And since many of these non-English speaking students have scant regard to school learning, retention becomes critical and, yet one more time, the Beast grows. An entire village probably cannot get Juan to learn but “this village” will be charged with keeping him in school, and who can argue with preventing drop-outs?
Lastly, the education industry, like so many other state bureaucracies, has a stake in sustaining deep dependency on government while weakening the family. To wit, prominent educators are now talking about schools as if they were surrogate families and the mission creep seems unstoppable. The creep is most visible in the growing movement for universal “quality” pre-school (that is, lots of credentialed aides) despite the shortcomings of Head Start. Now mothers who struggle as parents will be hired to look after the children of strangers provided they can obtain a credential from a local community college. Extensive school lunch and breakfast programs are already the norm in many schools and Washington itself is pushing these food programs (what do you expect from a government headed by a former community organizer?).
Few associate the term “homeless” to youngsters attending school, but “homeless student” now infuses the “education problem” agenda. One estimate put the national figure of homeless students at 1.7 million, larger than the largest American school district and according to the National Center for Homeless Education (yes, such a thing exists) this figure is now rising by 10% a year. And there is also the National Association for the Education of Homeless Children and Youth in Washington that is pushing a legislative agenda to help such at-risk youth. Many urban schools will soon resemble boarding schools if not hotels to meet the needs of students whose parents occasionally forget to pick them up.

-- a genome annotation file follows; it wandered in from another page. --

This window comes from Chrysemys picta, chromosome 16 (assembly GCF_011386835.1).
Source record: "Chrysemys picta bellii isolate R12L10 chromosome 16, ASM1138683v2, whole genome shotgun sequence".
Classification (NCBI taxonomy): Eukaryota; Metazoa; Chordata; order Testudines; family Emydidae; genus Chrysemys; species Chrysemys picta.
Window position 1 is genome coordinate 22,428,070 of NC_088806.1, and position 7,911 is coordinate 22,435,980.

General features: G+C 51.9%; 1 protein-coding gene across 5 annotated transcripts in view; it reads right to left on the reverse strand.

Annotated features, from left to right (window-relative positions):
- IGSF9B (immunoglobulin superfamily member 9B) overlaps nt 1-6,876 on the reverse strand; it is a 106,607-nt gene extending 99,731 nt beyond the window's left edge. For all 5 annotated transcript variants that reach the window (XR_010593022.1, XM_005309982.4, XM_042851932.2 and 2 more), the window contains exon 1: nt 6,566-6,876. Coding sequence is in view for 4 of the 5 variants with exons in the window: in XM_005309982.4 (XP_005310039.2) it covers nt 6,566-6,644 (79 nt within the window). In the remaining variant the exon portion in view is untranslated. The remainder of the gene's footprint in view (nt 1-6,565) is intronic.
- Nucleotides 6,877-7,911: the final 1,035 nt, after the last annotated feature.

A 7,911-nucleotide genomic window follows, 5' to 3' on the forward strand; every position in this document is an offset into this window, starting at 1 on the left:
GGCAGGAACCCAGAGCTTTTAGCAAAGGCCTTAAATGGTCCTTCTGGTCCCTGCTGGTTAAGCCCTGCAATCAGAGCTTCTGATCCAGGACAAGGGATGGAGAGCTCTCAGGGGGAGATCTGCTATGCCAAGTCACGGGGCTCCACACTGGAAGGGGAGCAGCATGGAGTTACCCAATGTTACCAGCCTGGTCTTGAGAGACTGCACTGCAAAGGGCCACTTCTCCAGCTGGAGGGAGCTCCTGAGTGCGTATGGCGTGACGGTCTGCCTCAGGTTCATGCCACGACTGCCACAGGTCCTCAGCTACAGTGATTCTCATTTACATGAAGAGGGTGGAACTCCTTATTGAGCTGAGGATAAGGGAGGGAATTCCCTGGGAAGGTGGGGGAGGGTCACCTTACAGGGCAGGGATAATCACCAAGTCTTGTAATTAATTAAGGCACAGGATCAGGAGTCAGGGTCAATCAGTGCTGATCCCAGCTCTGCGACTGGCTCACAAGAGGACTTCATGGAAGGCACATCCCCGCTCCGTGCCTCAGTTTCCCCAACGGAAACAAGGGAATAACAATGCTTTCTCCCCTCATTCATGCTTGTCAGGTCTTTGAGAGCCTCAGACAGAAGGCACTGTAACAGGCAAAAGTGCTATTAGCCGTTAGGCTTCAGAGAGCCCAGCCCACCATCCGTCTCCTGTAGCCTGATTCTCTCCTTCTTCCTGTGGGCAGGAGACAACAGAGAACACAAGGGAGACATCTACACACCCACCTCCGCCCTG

In conclusion, let me put it this way. When millions toiled in agriculture the consequences were higher consumer prices and lots of back-breaking dangerous work. Though a few might celebrate this rustic life—yeomen farmers—no political imperative existed to reverse mechanization and the resultant agricultural unemployment (this had to wait until Willie Nelson’s Farm Aid concerts). Certainly nobody worried that unemployed farm laborers would re-locate to cities and become an urban pox.
Today’s education is profoundly different—“investing in the children” is sacrosanct, often viewed as the cure-all for all our woes, and candidates who hints of slimming down the beast are doomed. It is no accident that education remains an antiquated labor-intensive industry where, ironically, the introduction of technology only creates more jobs. Nor is it an industry that has responded well to calls for privatization so as to reduce costs. It is the bureaucratic Beast that can only grow and with this growth comes even more power to today’s Left.
One final note. We are not suggesting that all these newly hired workers be fired. After all, what are the alternatives? Permanent welfare dependency? Forcing private industry to hire unnecessary workers as was true in communist nations? All and all, people need jobs and categorizing those who once toiled in agriculture as “educators” may be the only sensible option.
Robert Weissberg is a New Yorker with an AB from Bard College and a Ph.D. from the University of Wisconsin Madison. He has taught political science at Cornell University, the University of Illinois-Urbana and New York University and has authored eleven books and numerous articles in professional journals. A version of this paper was given at the seventh annual meeting of The Mencken Club.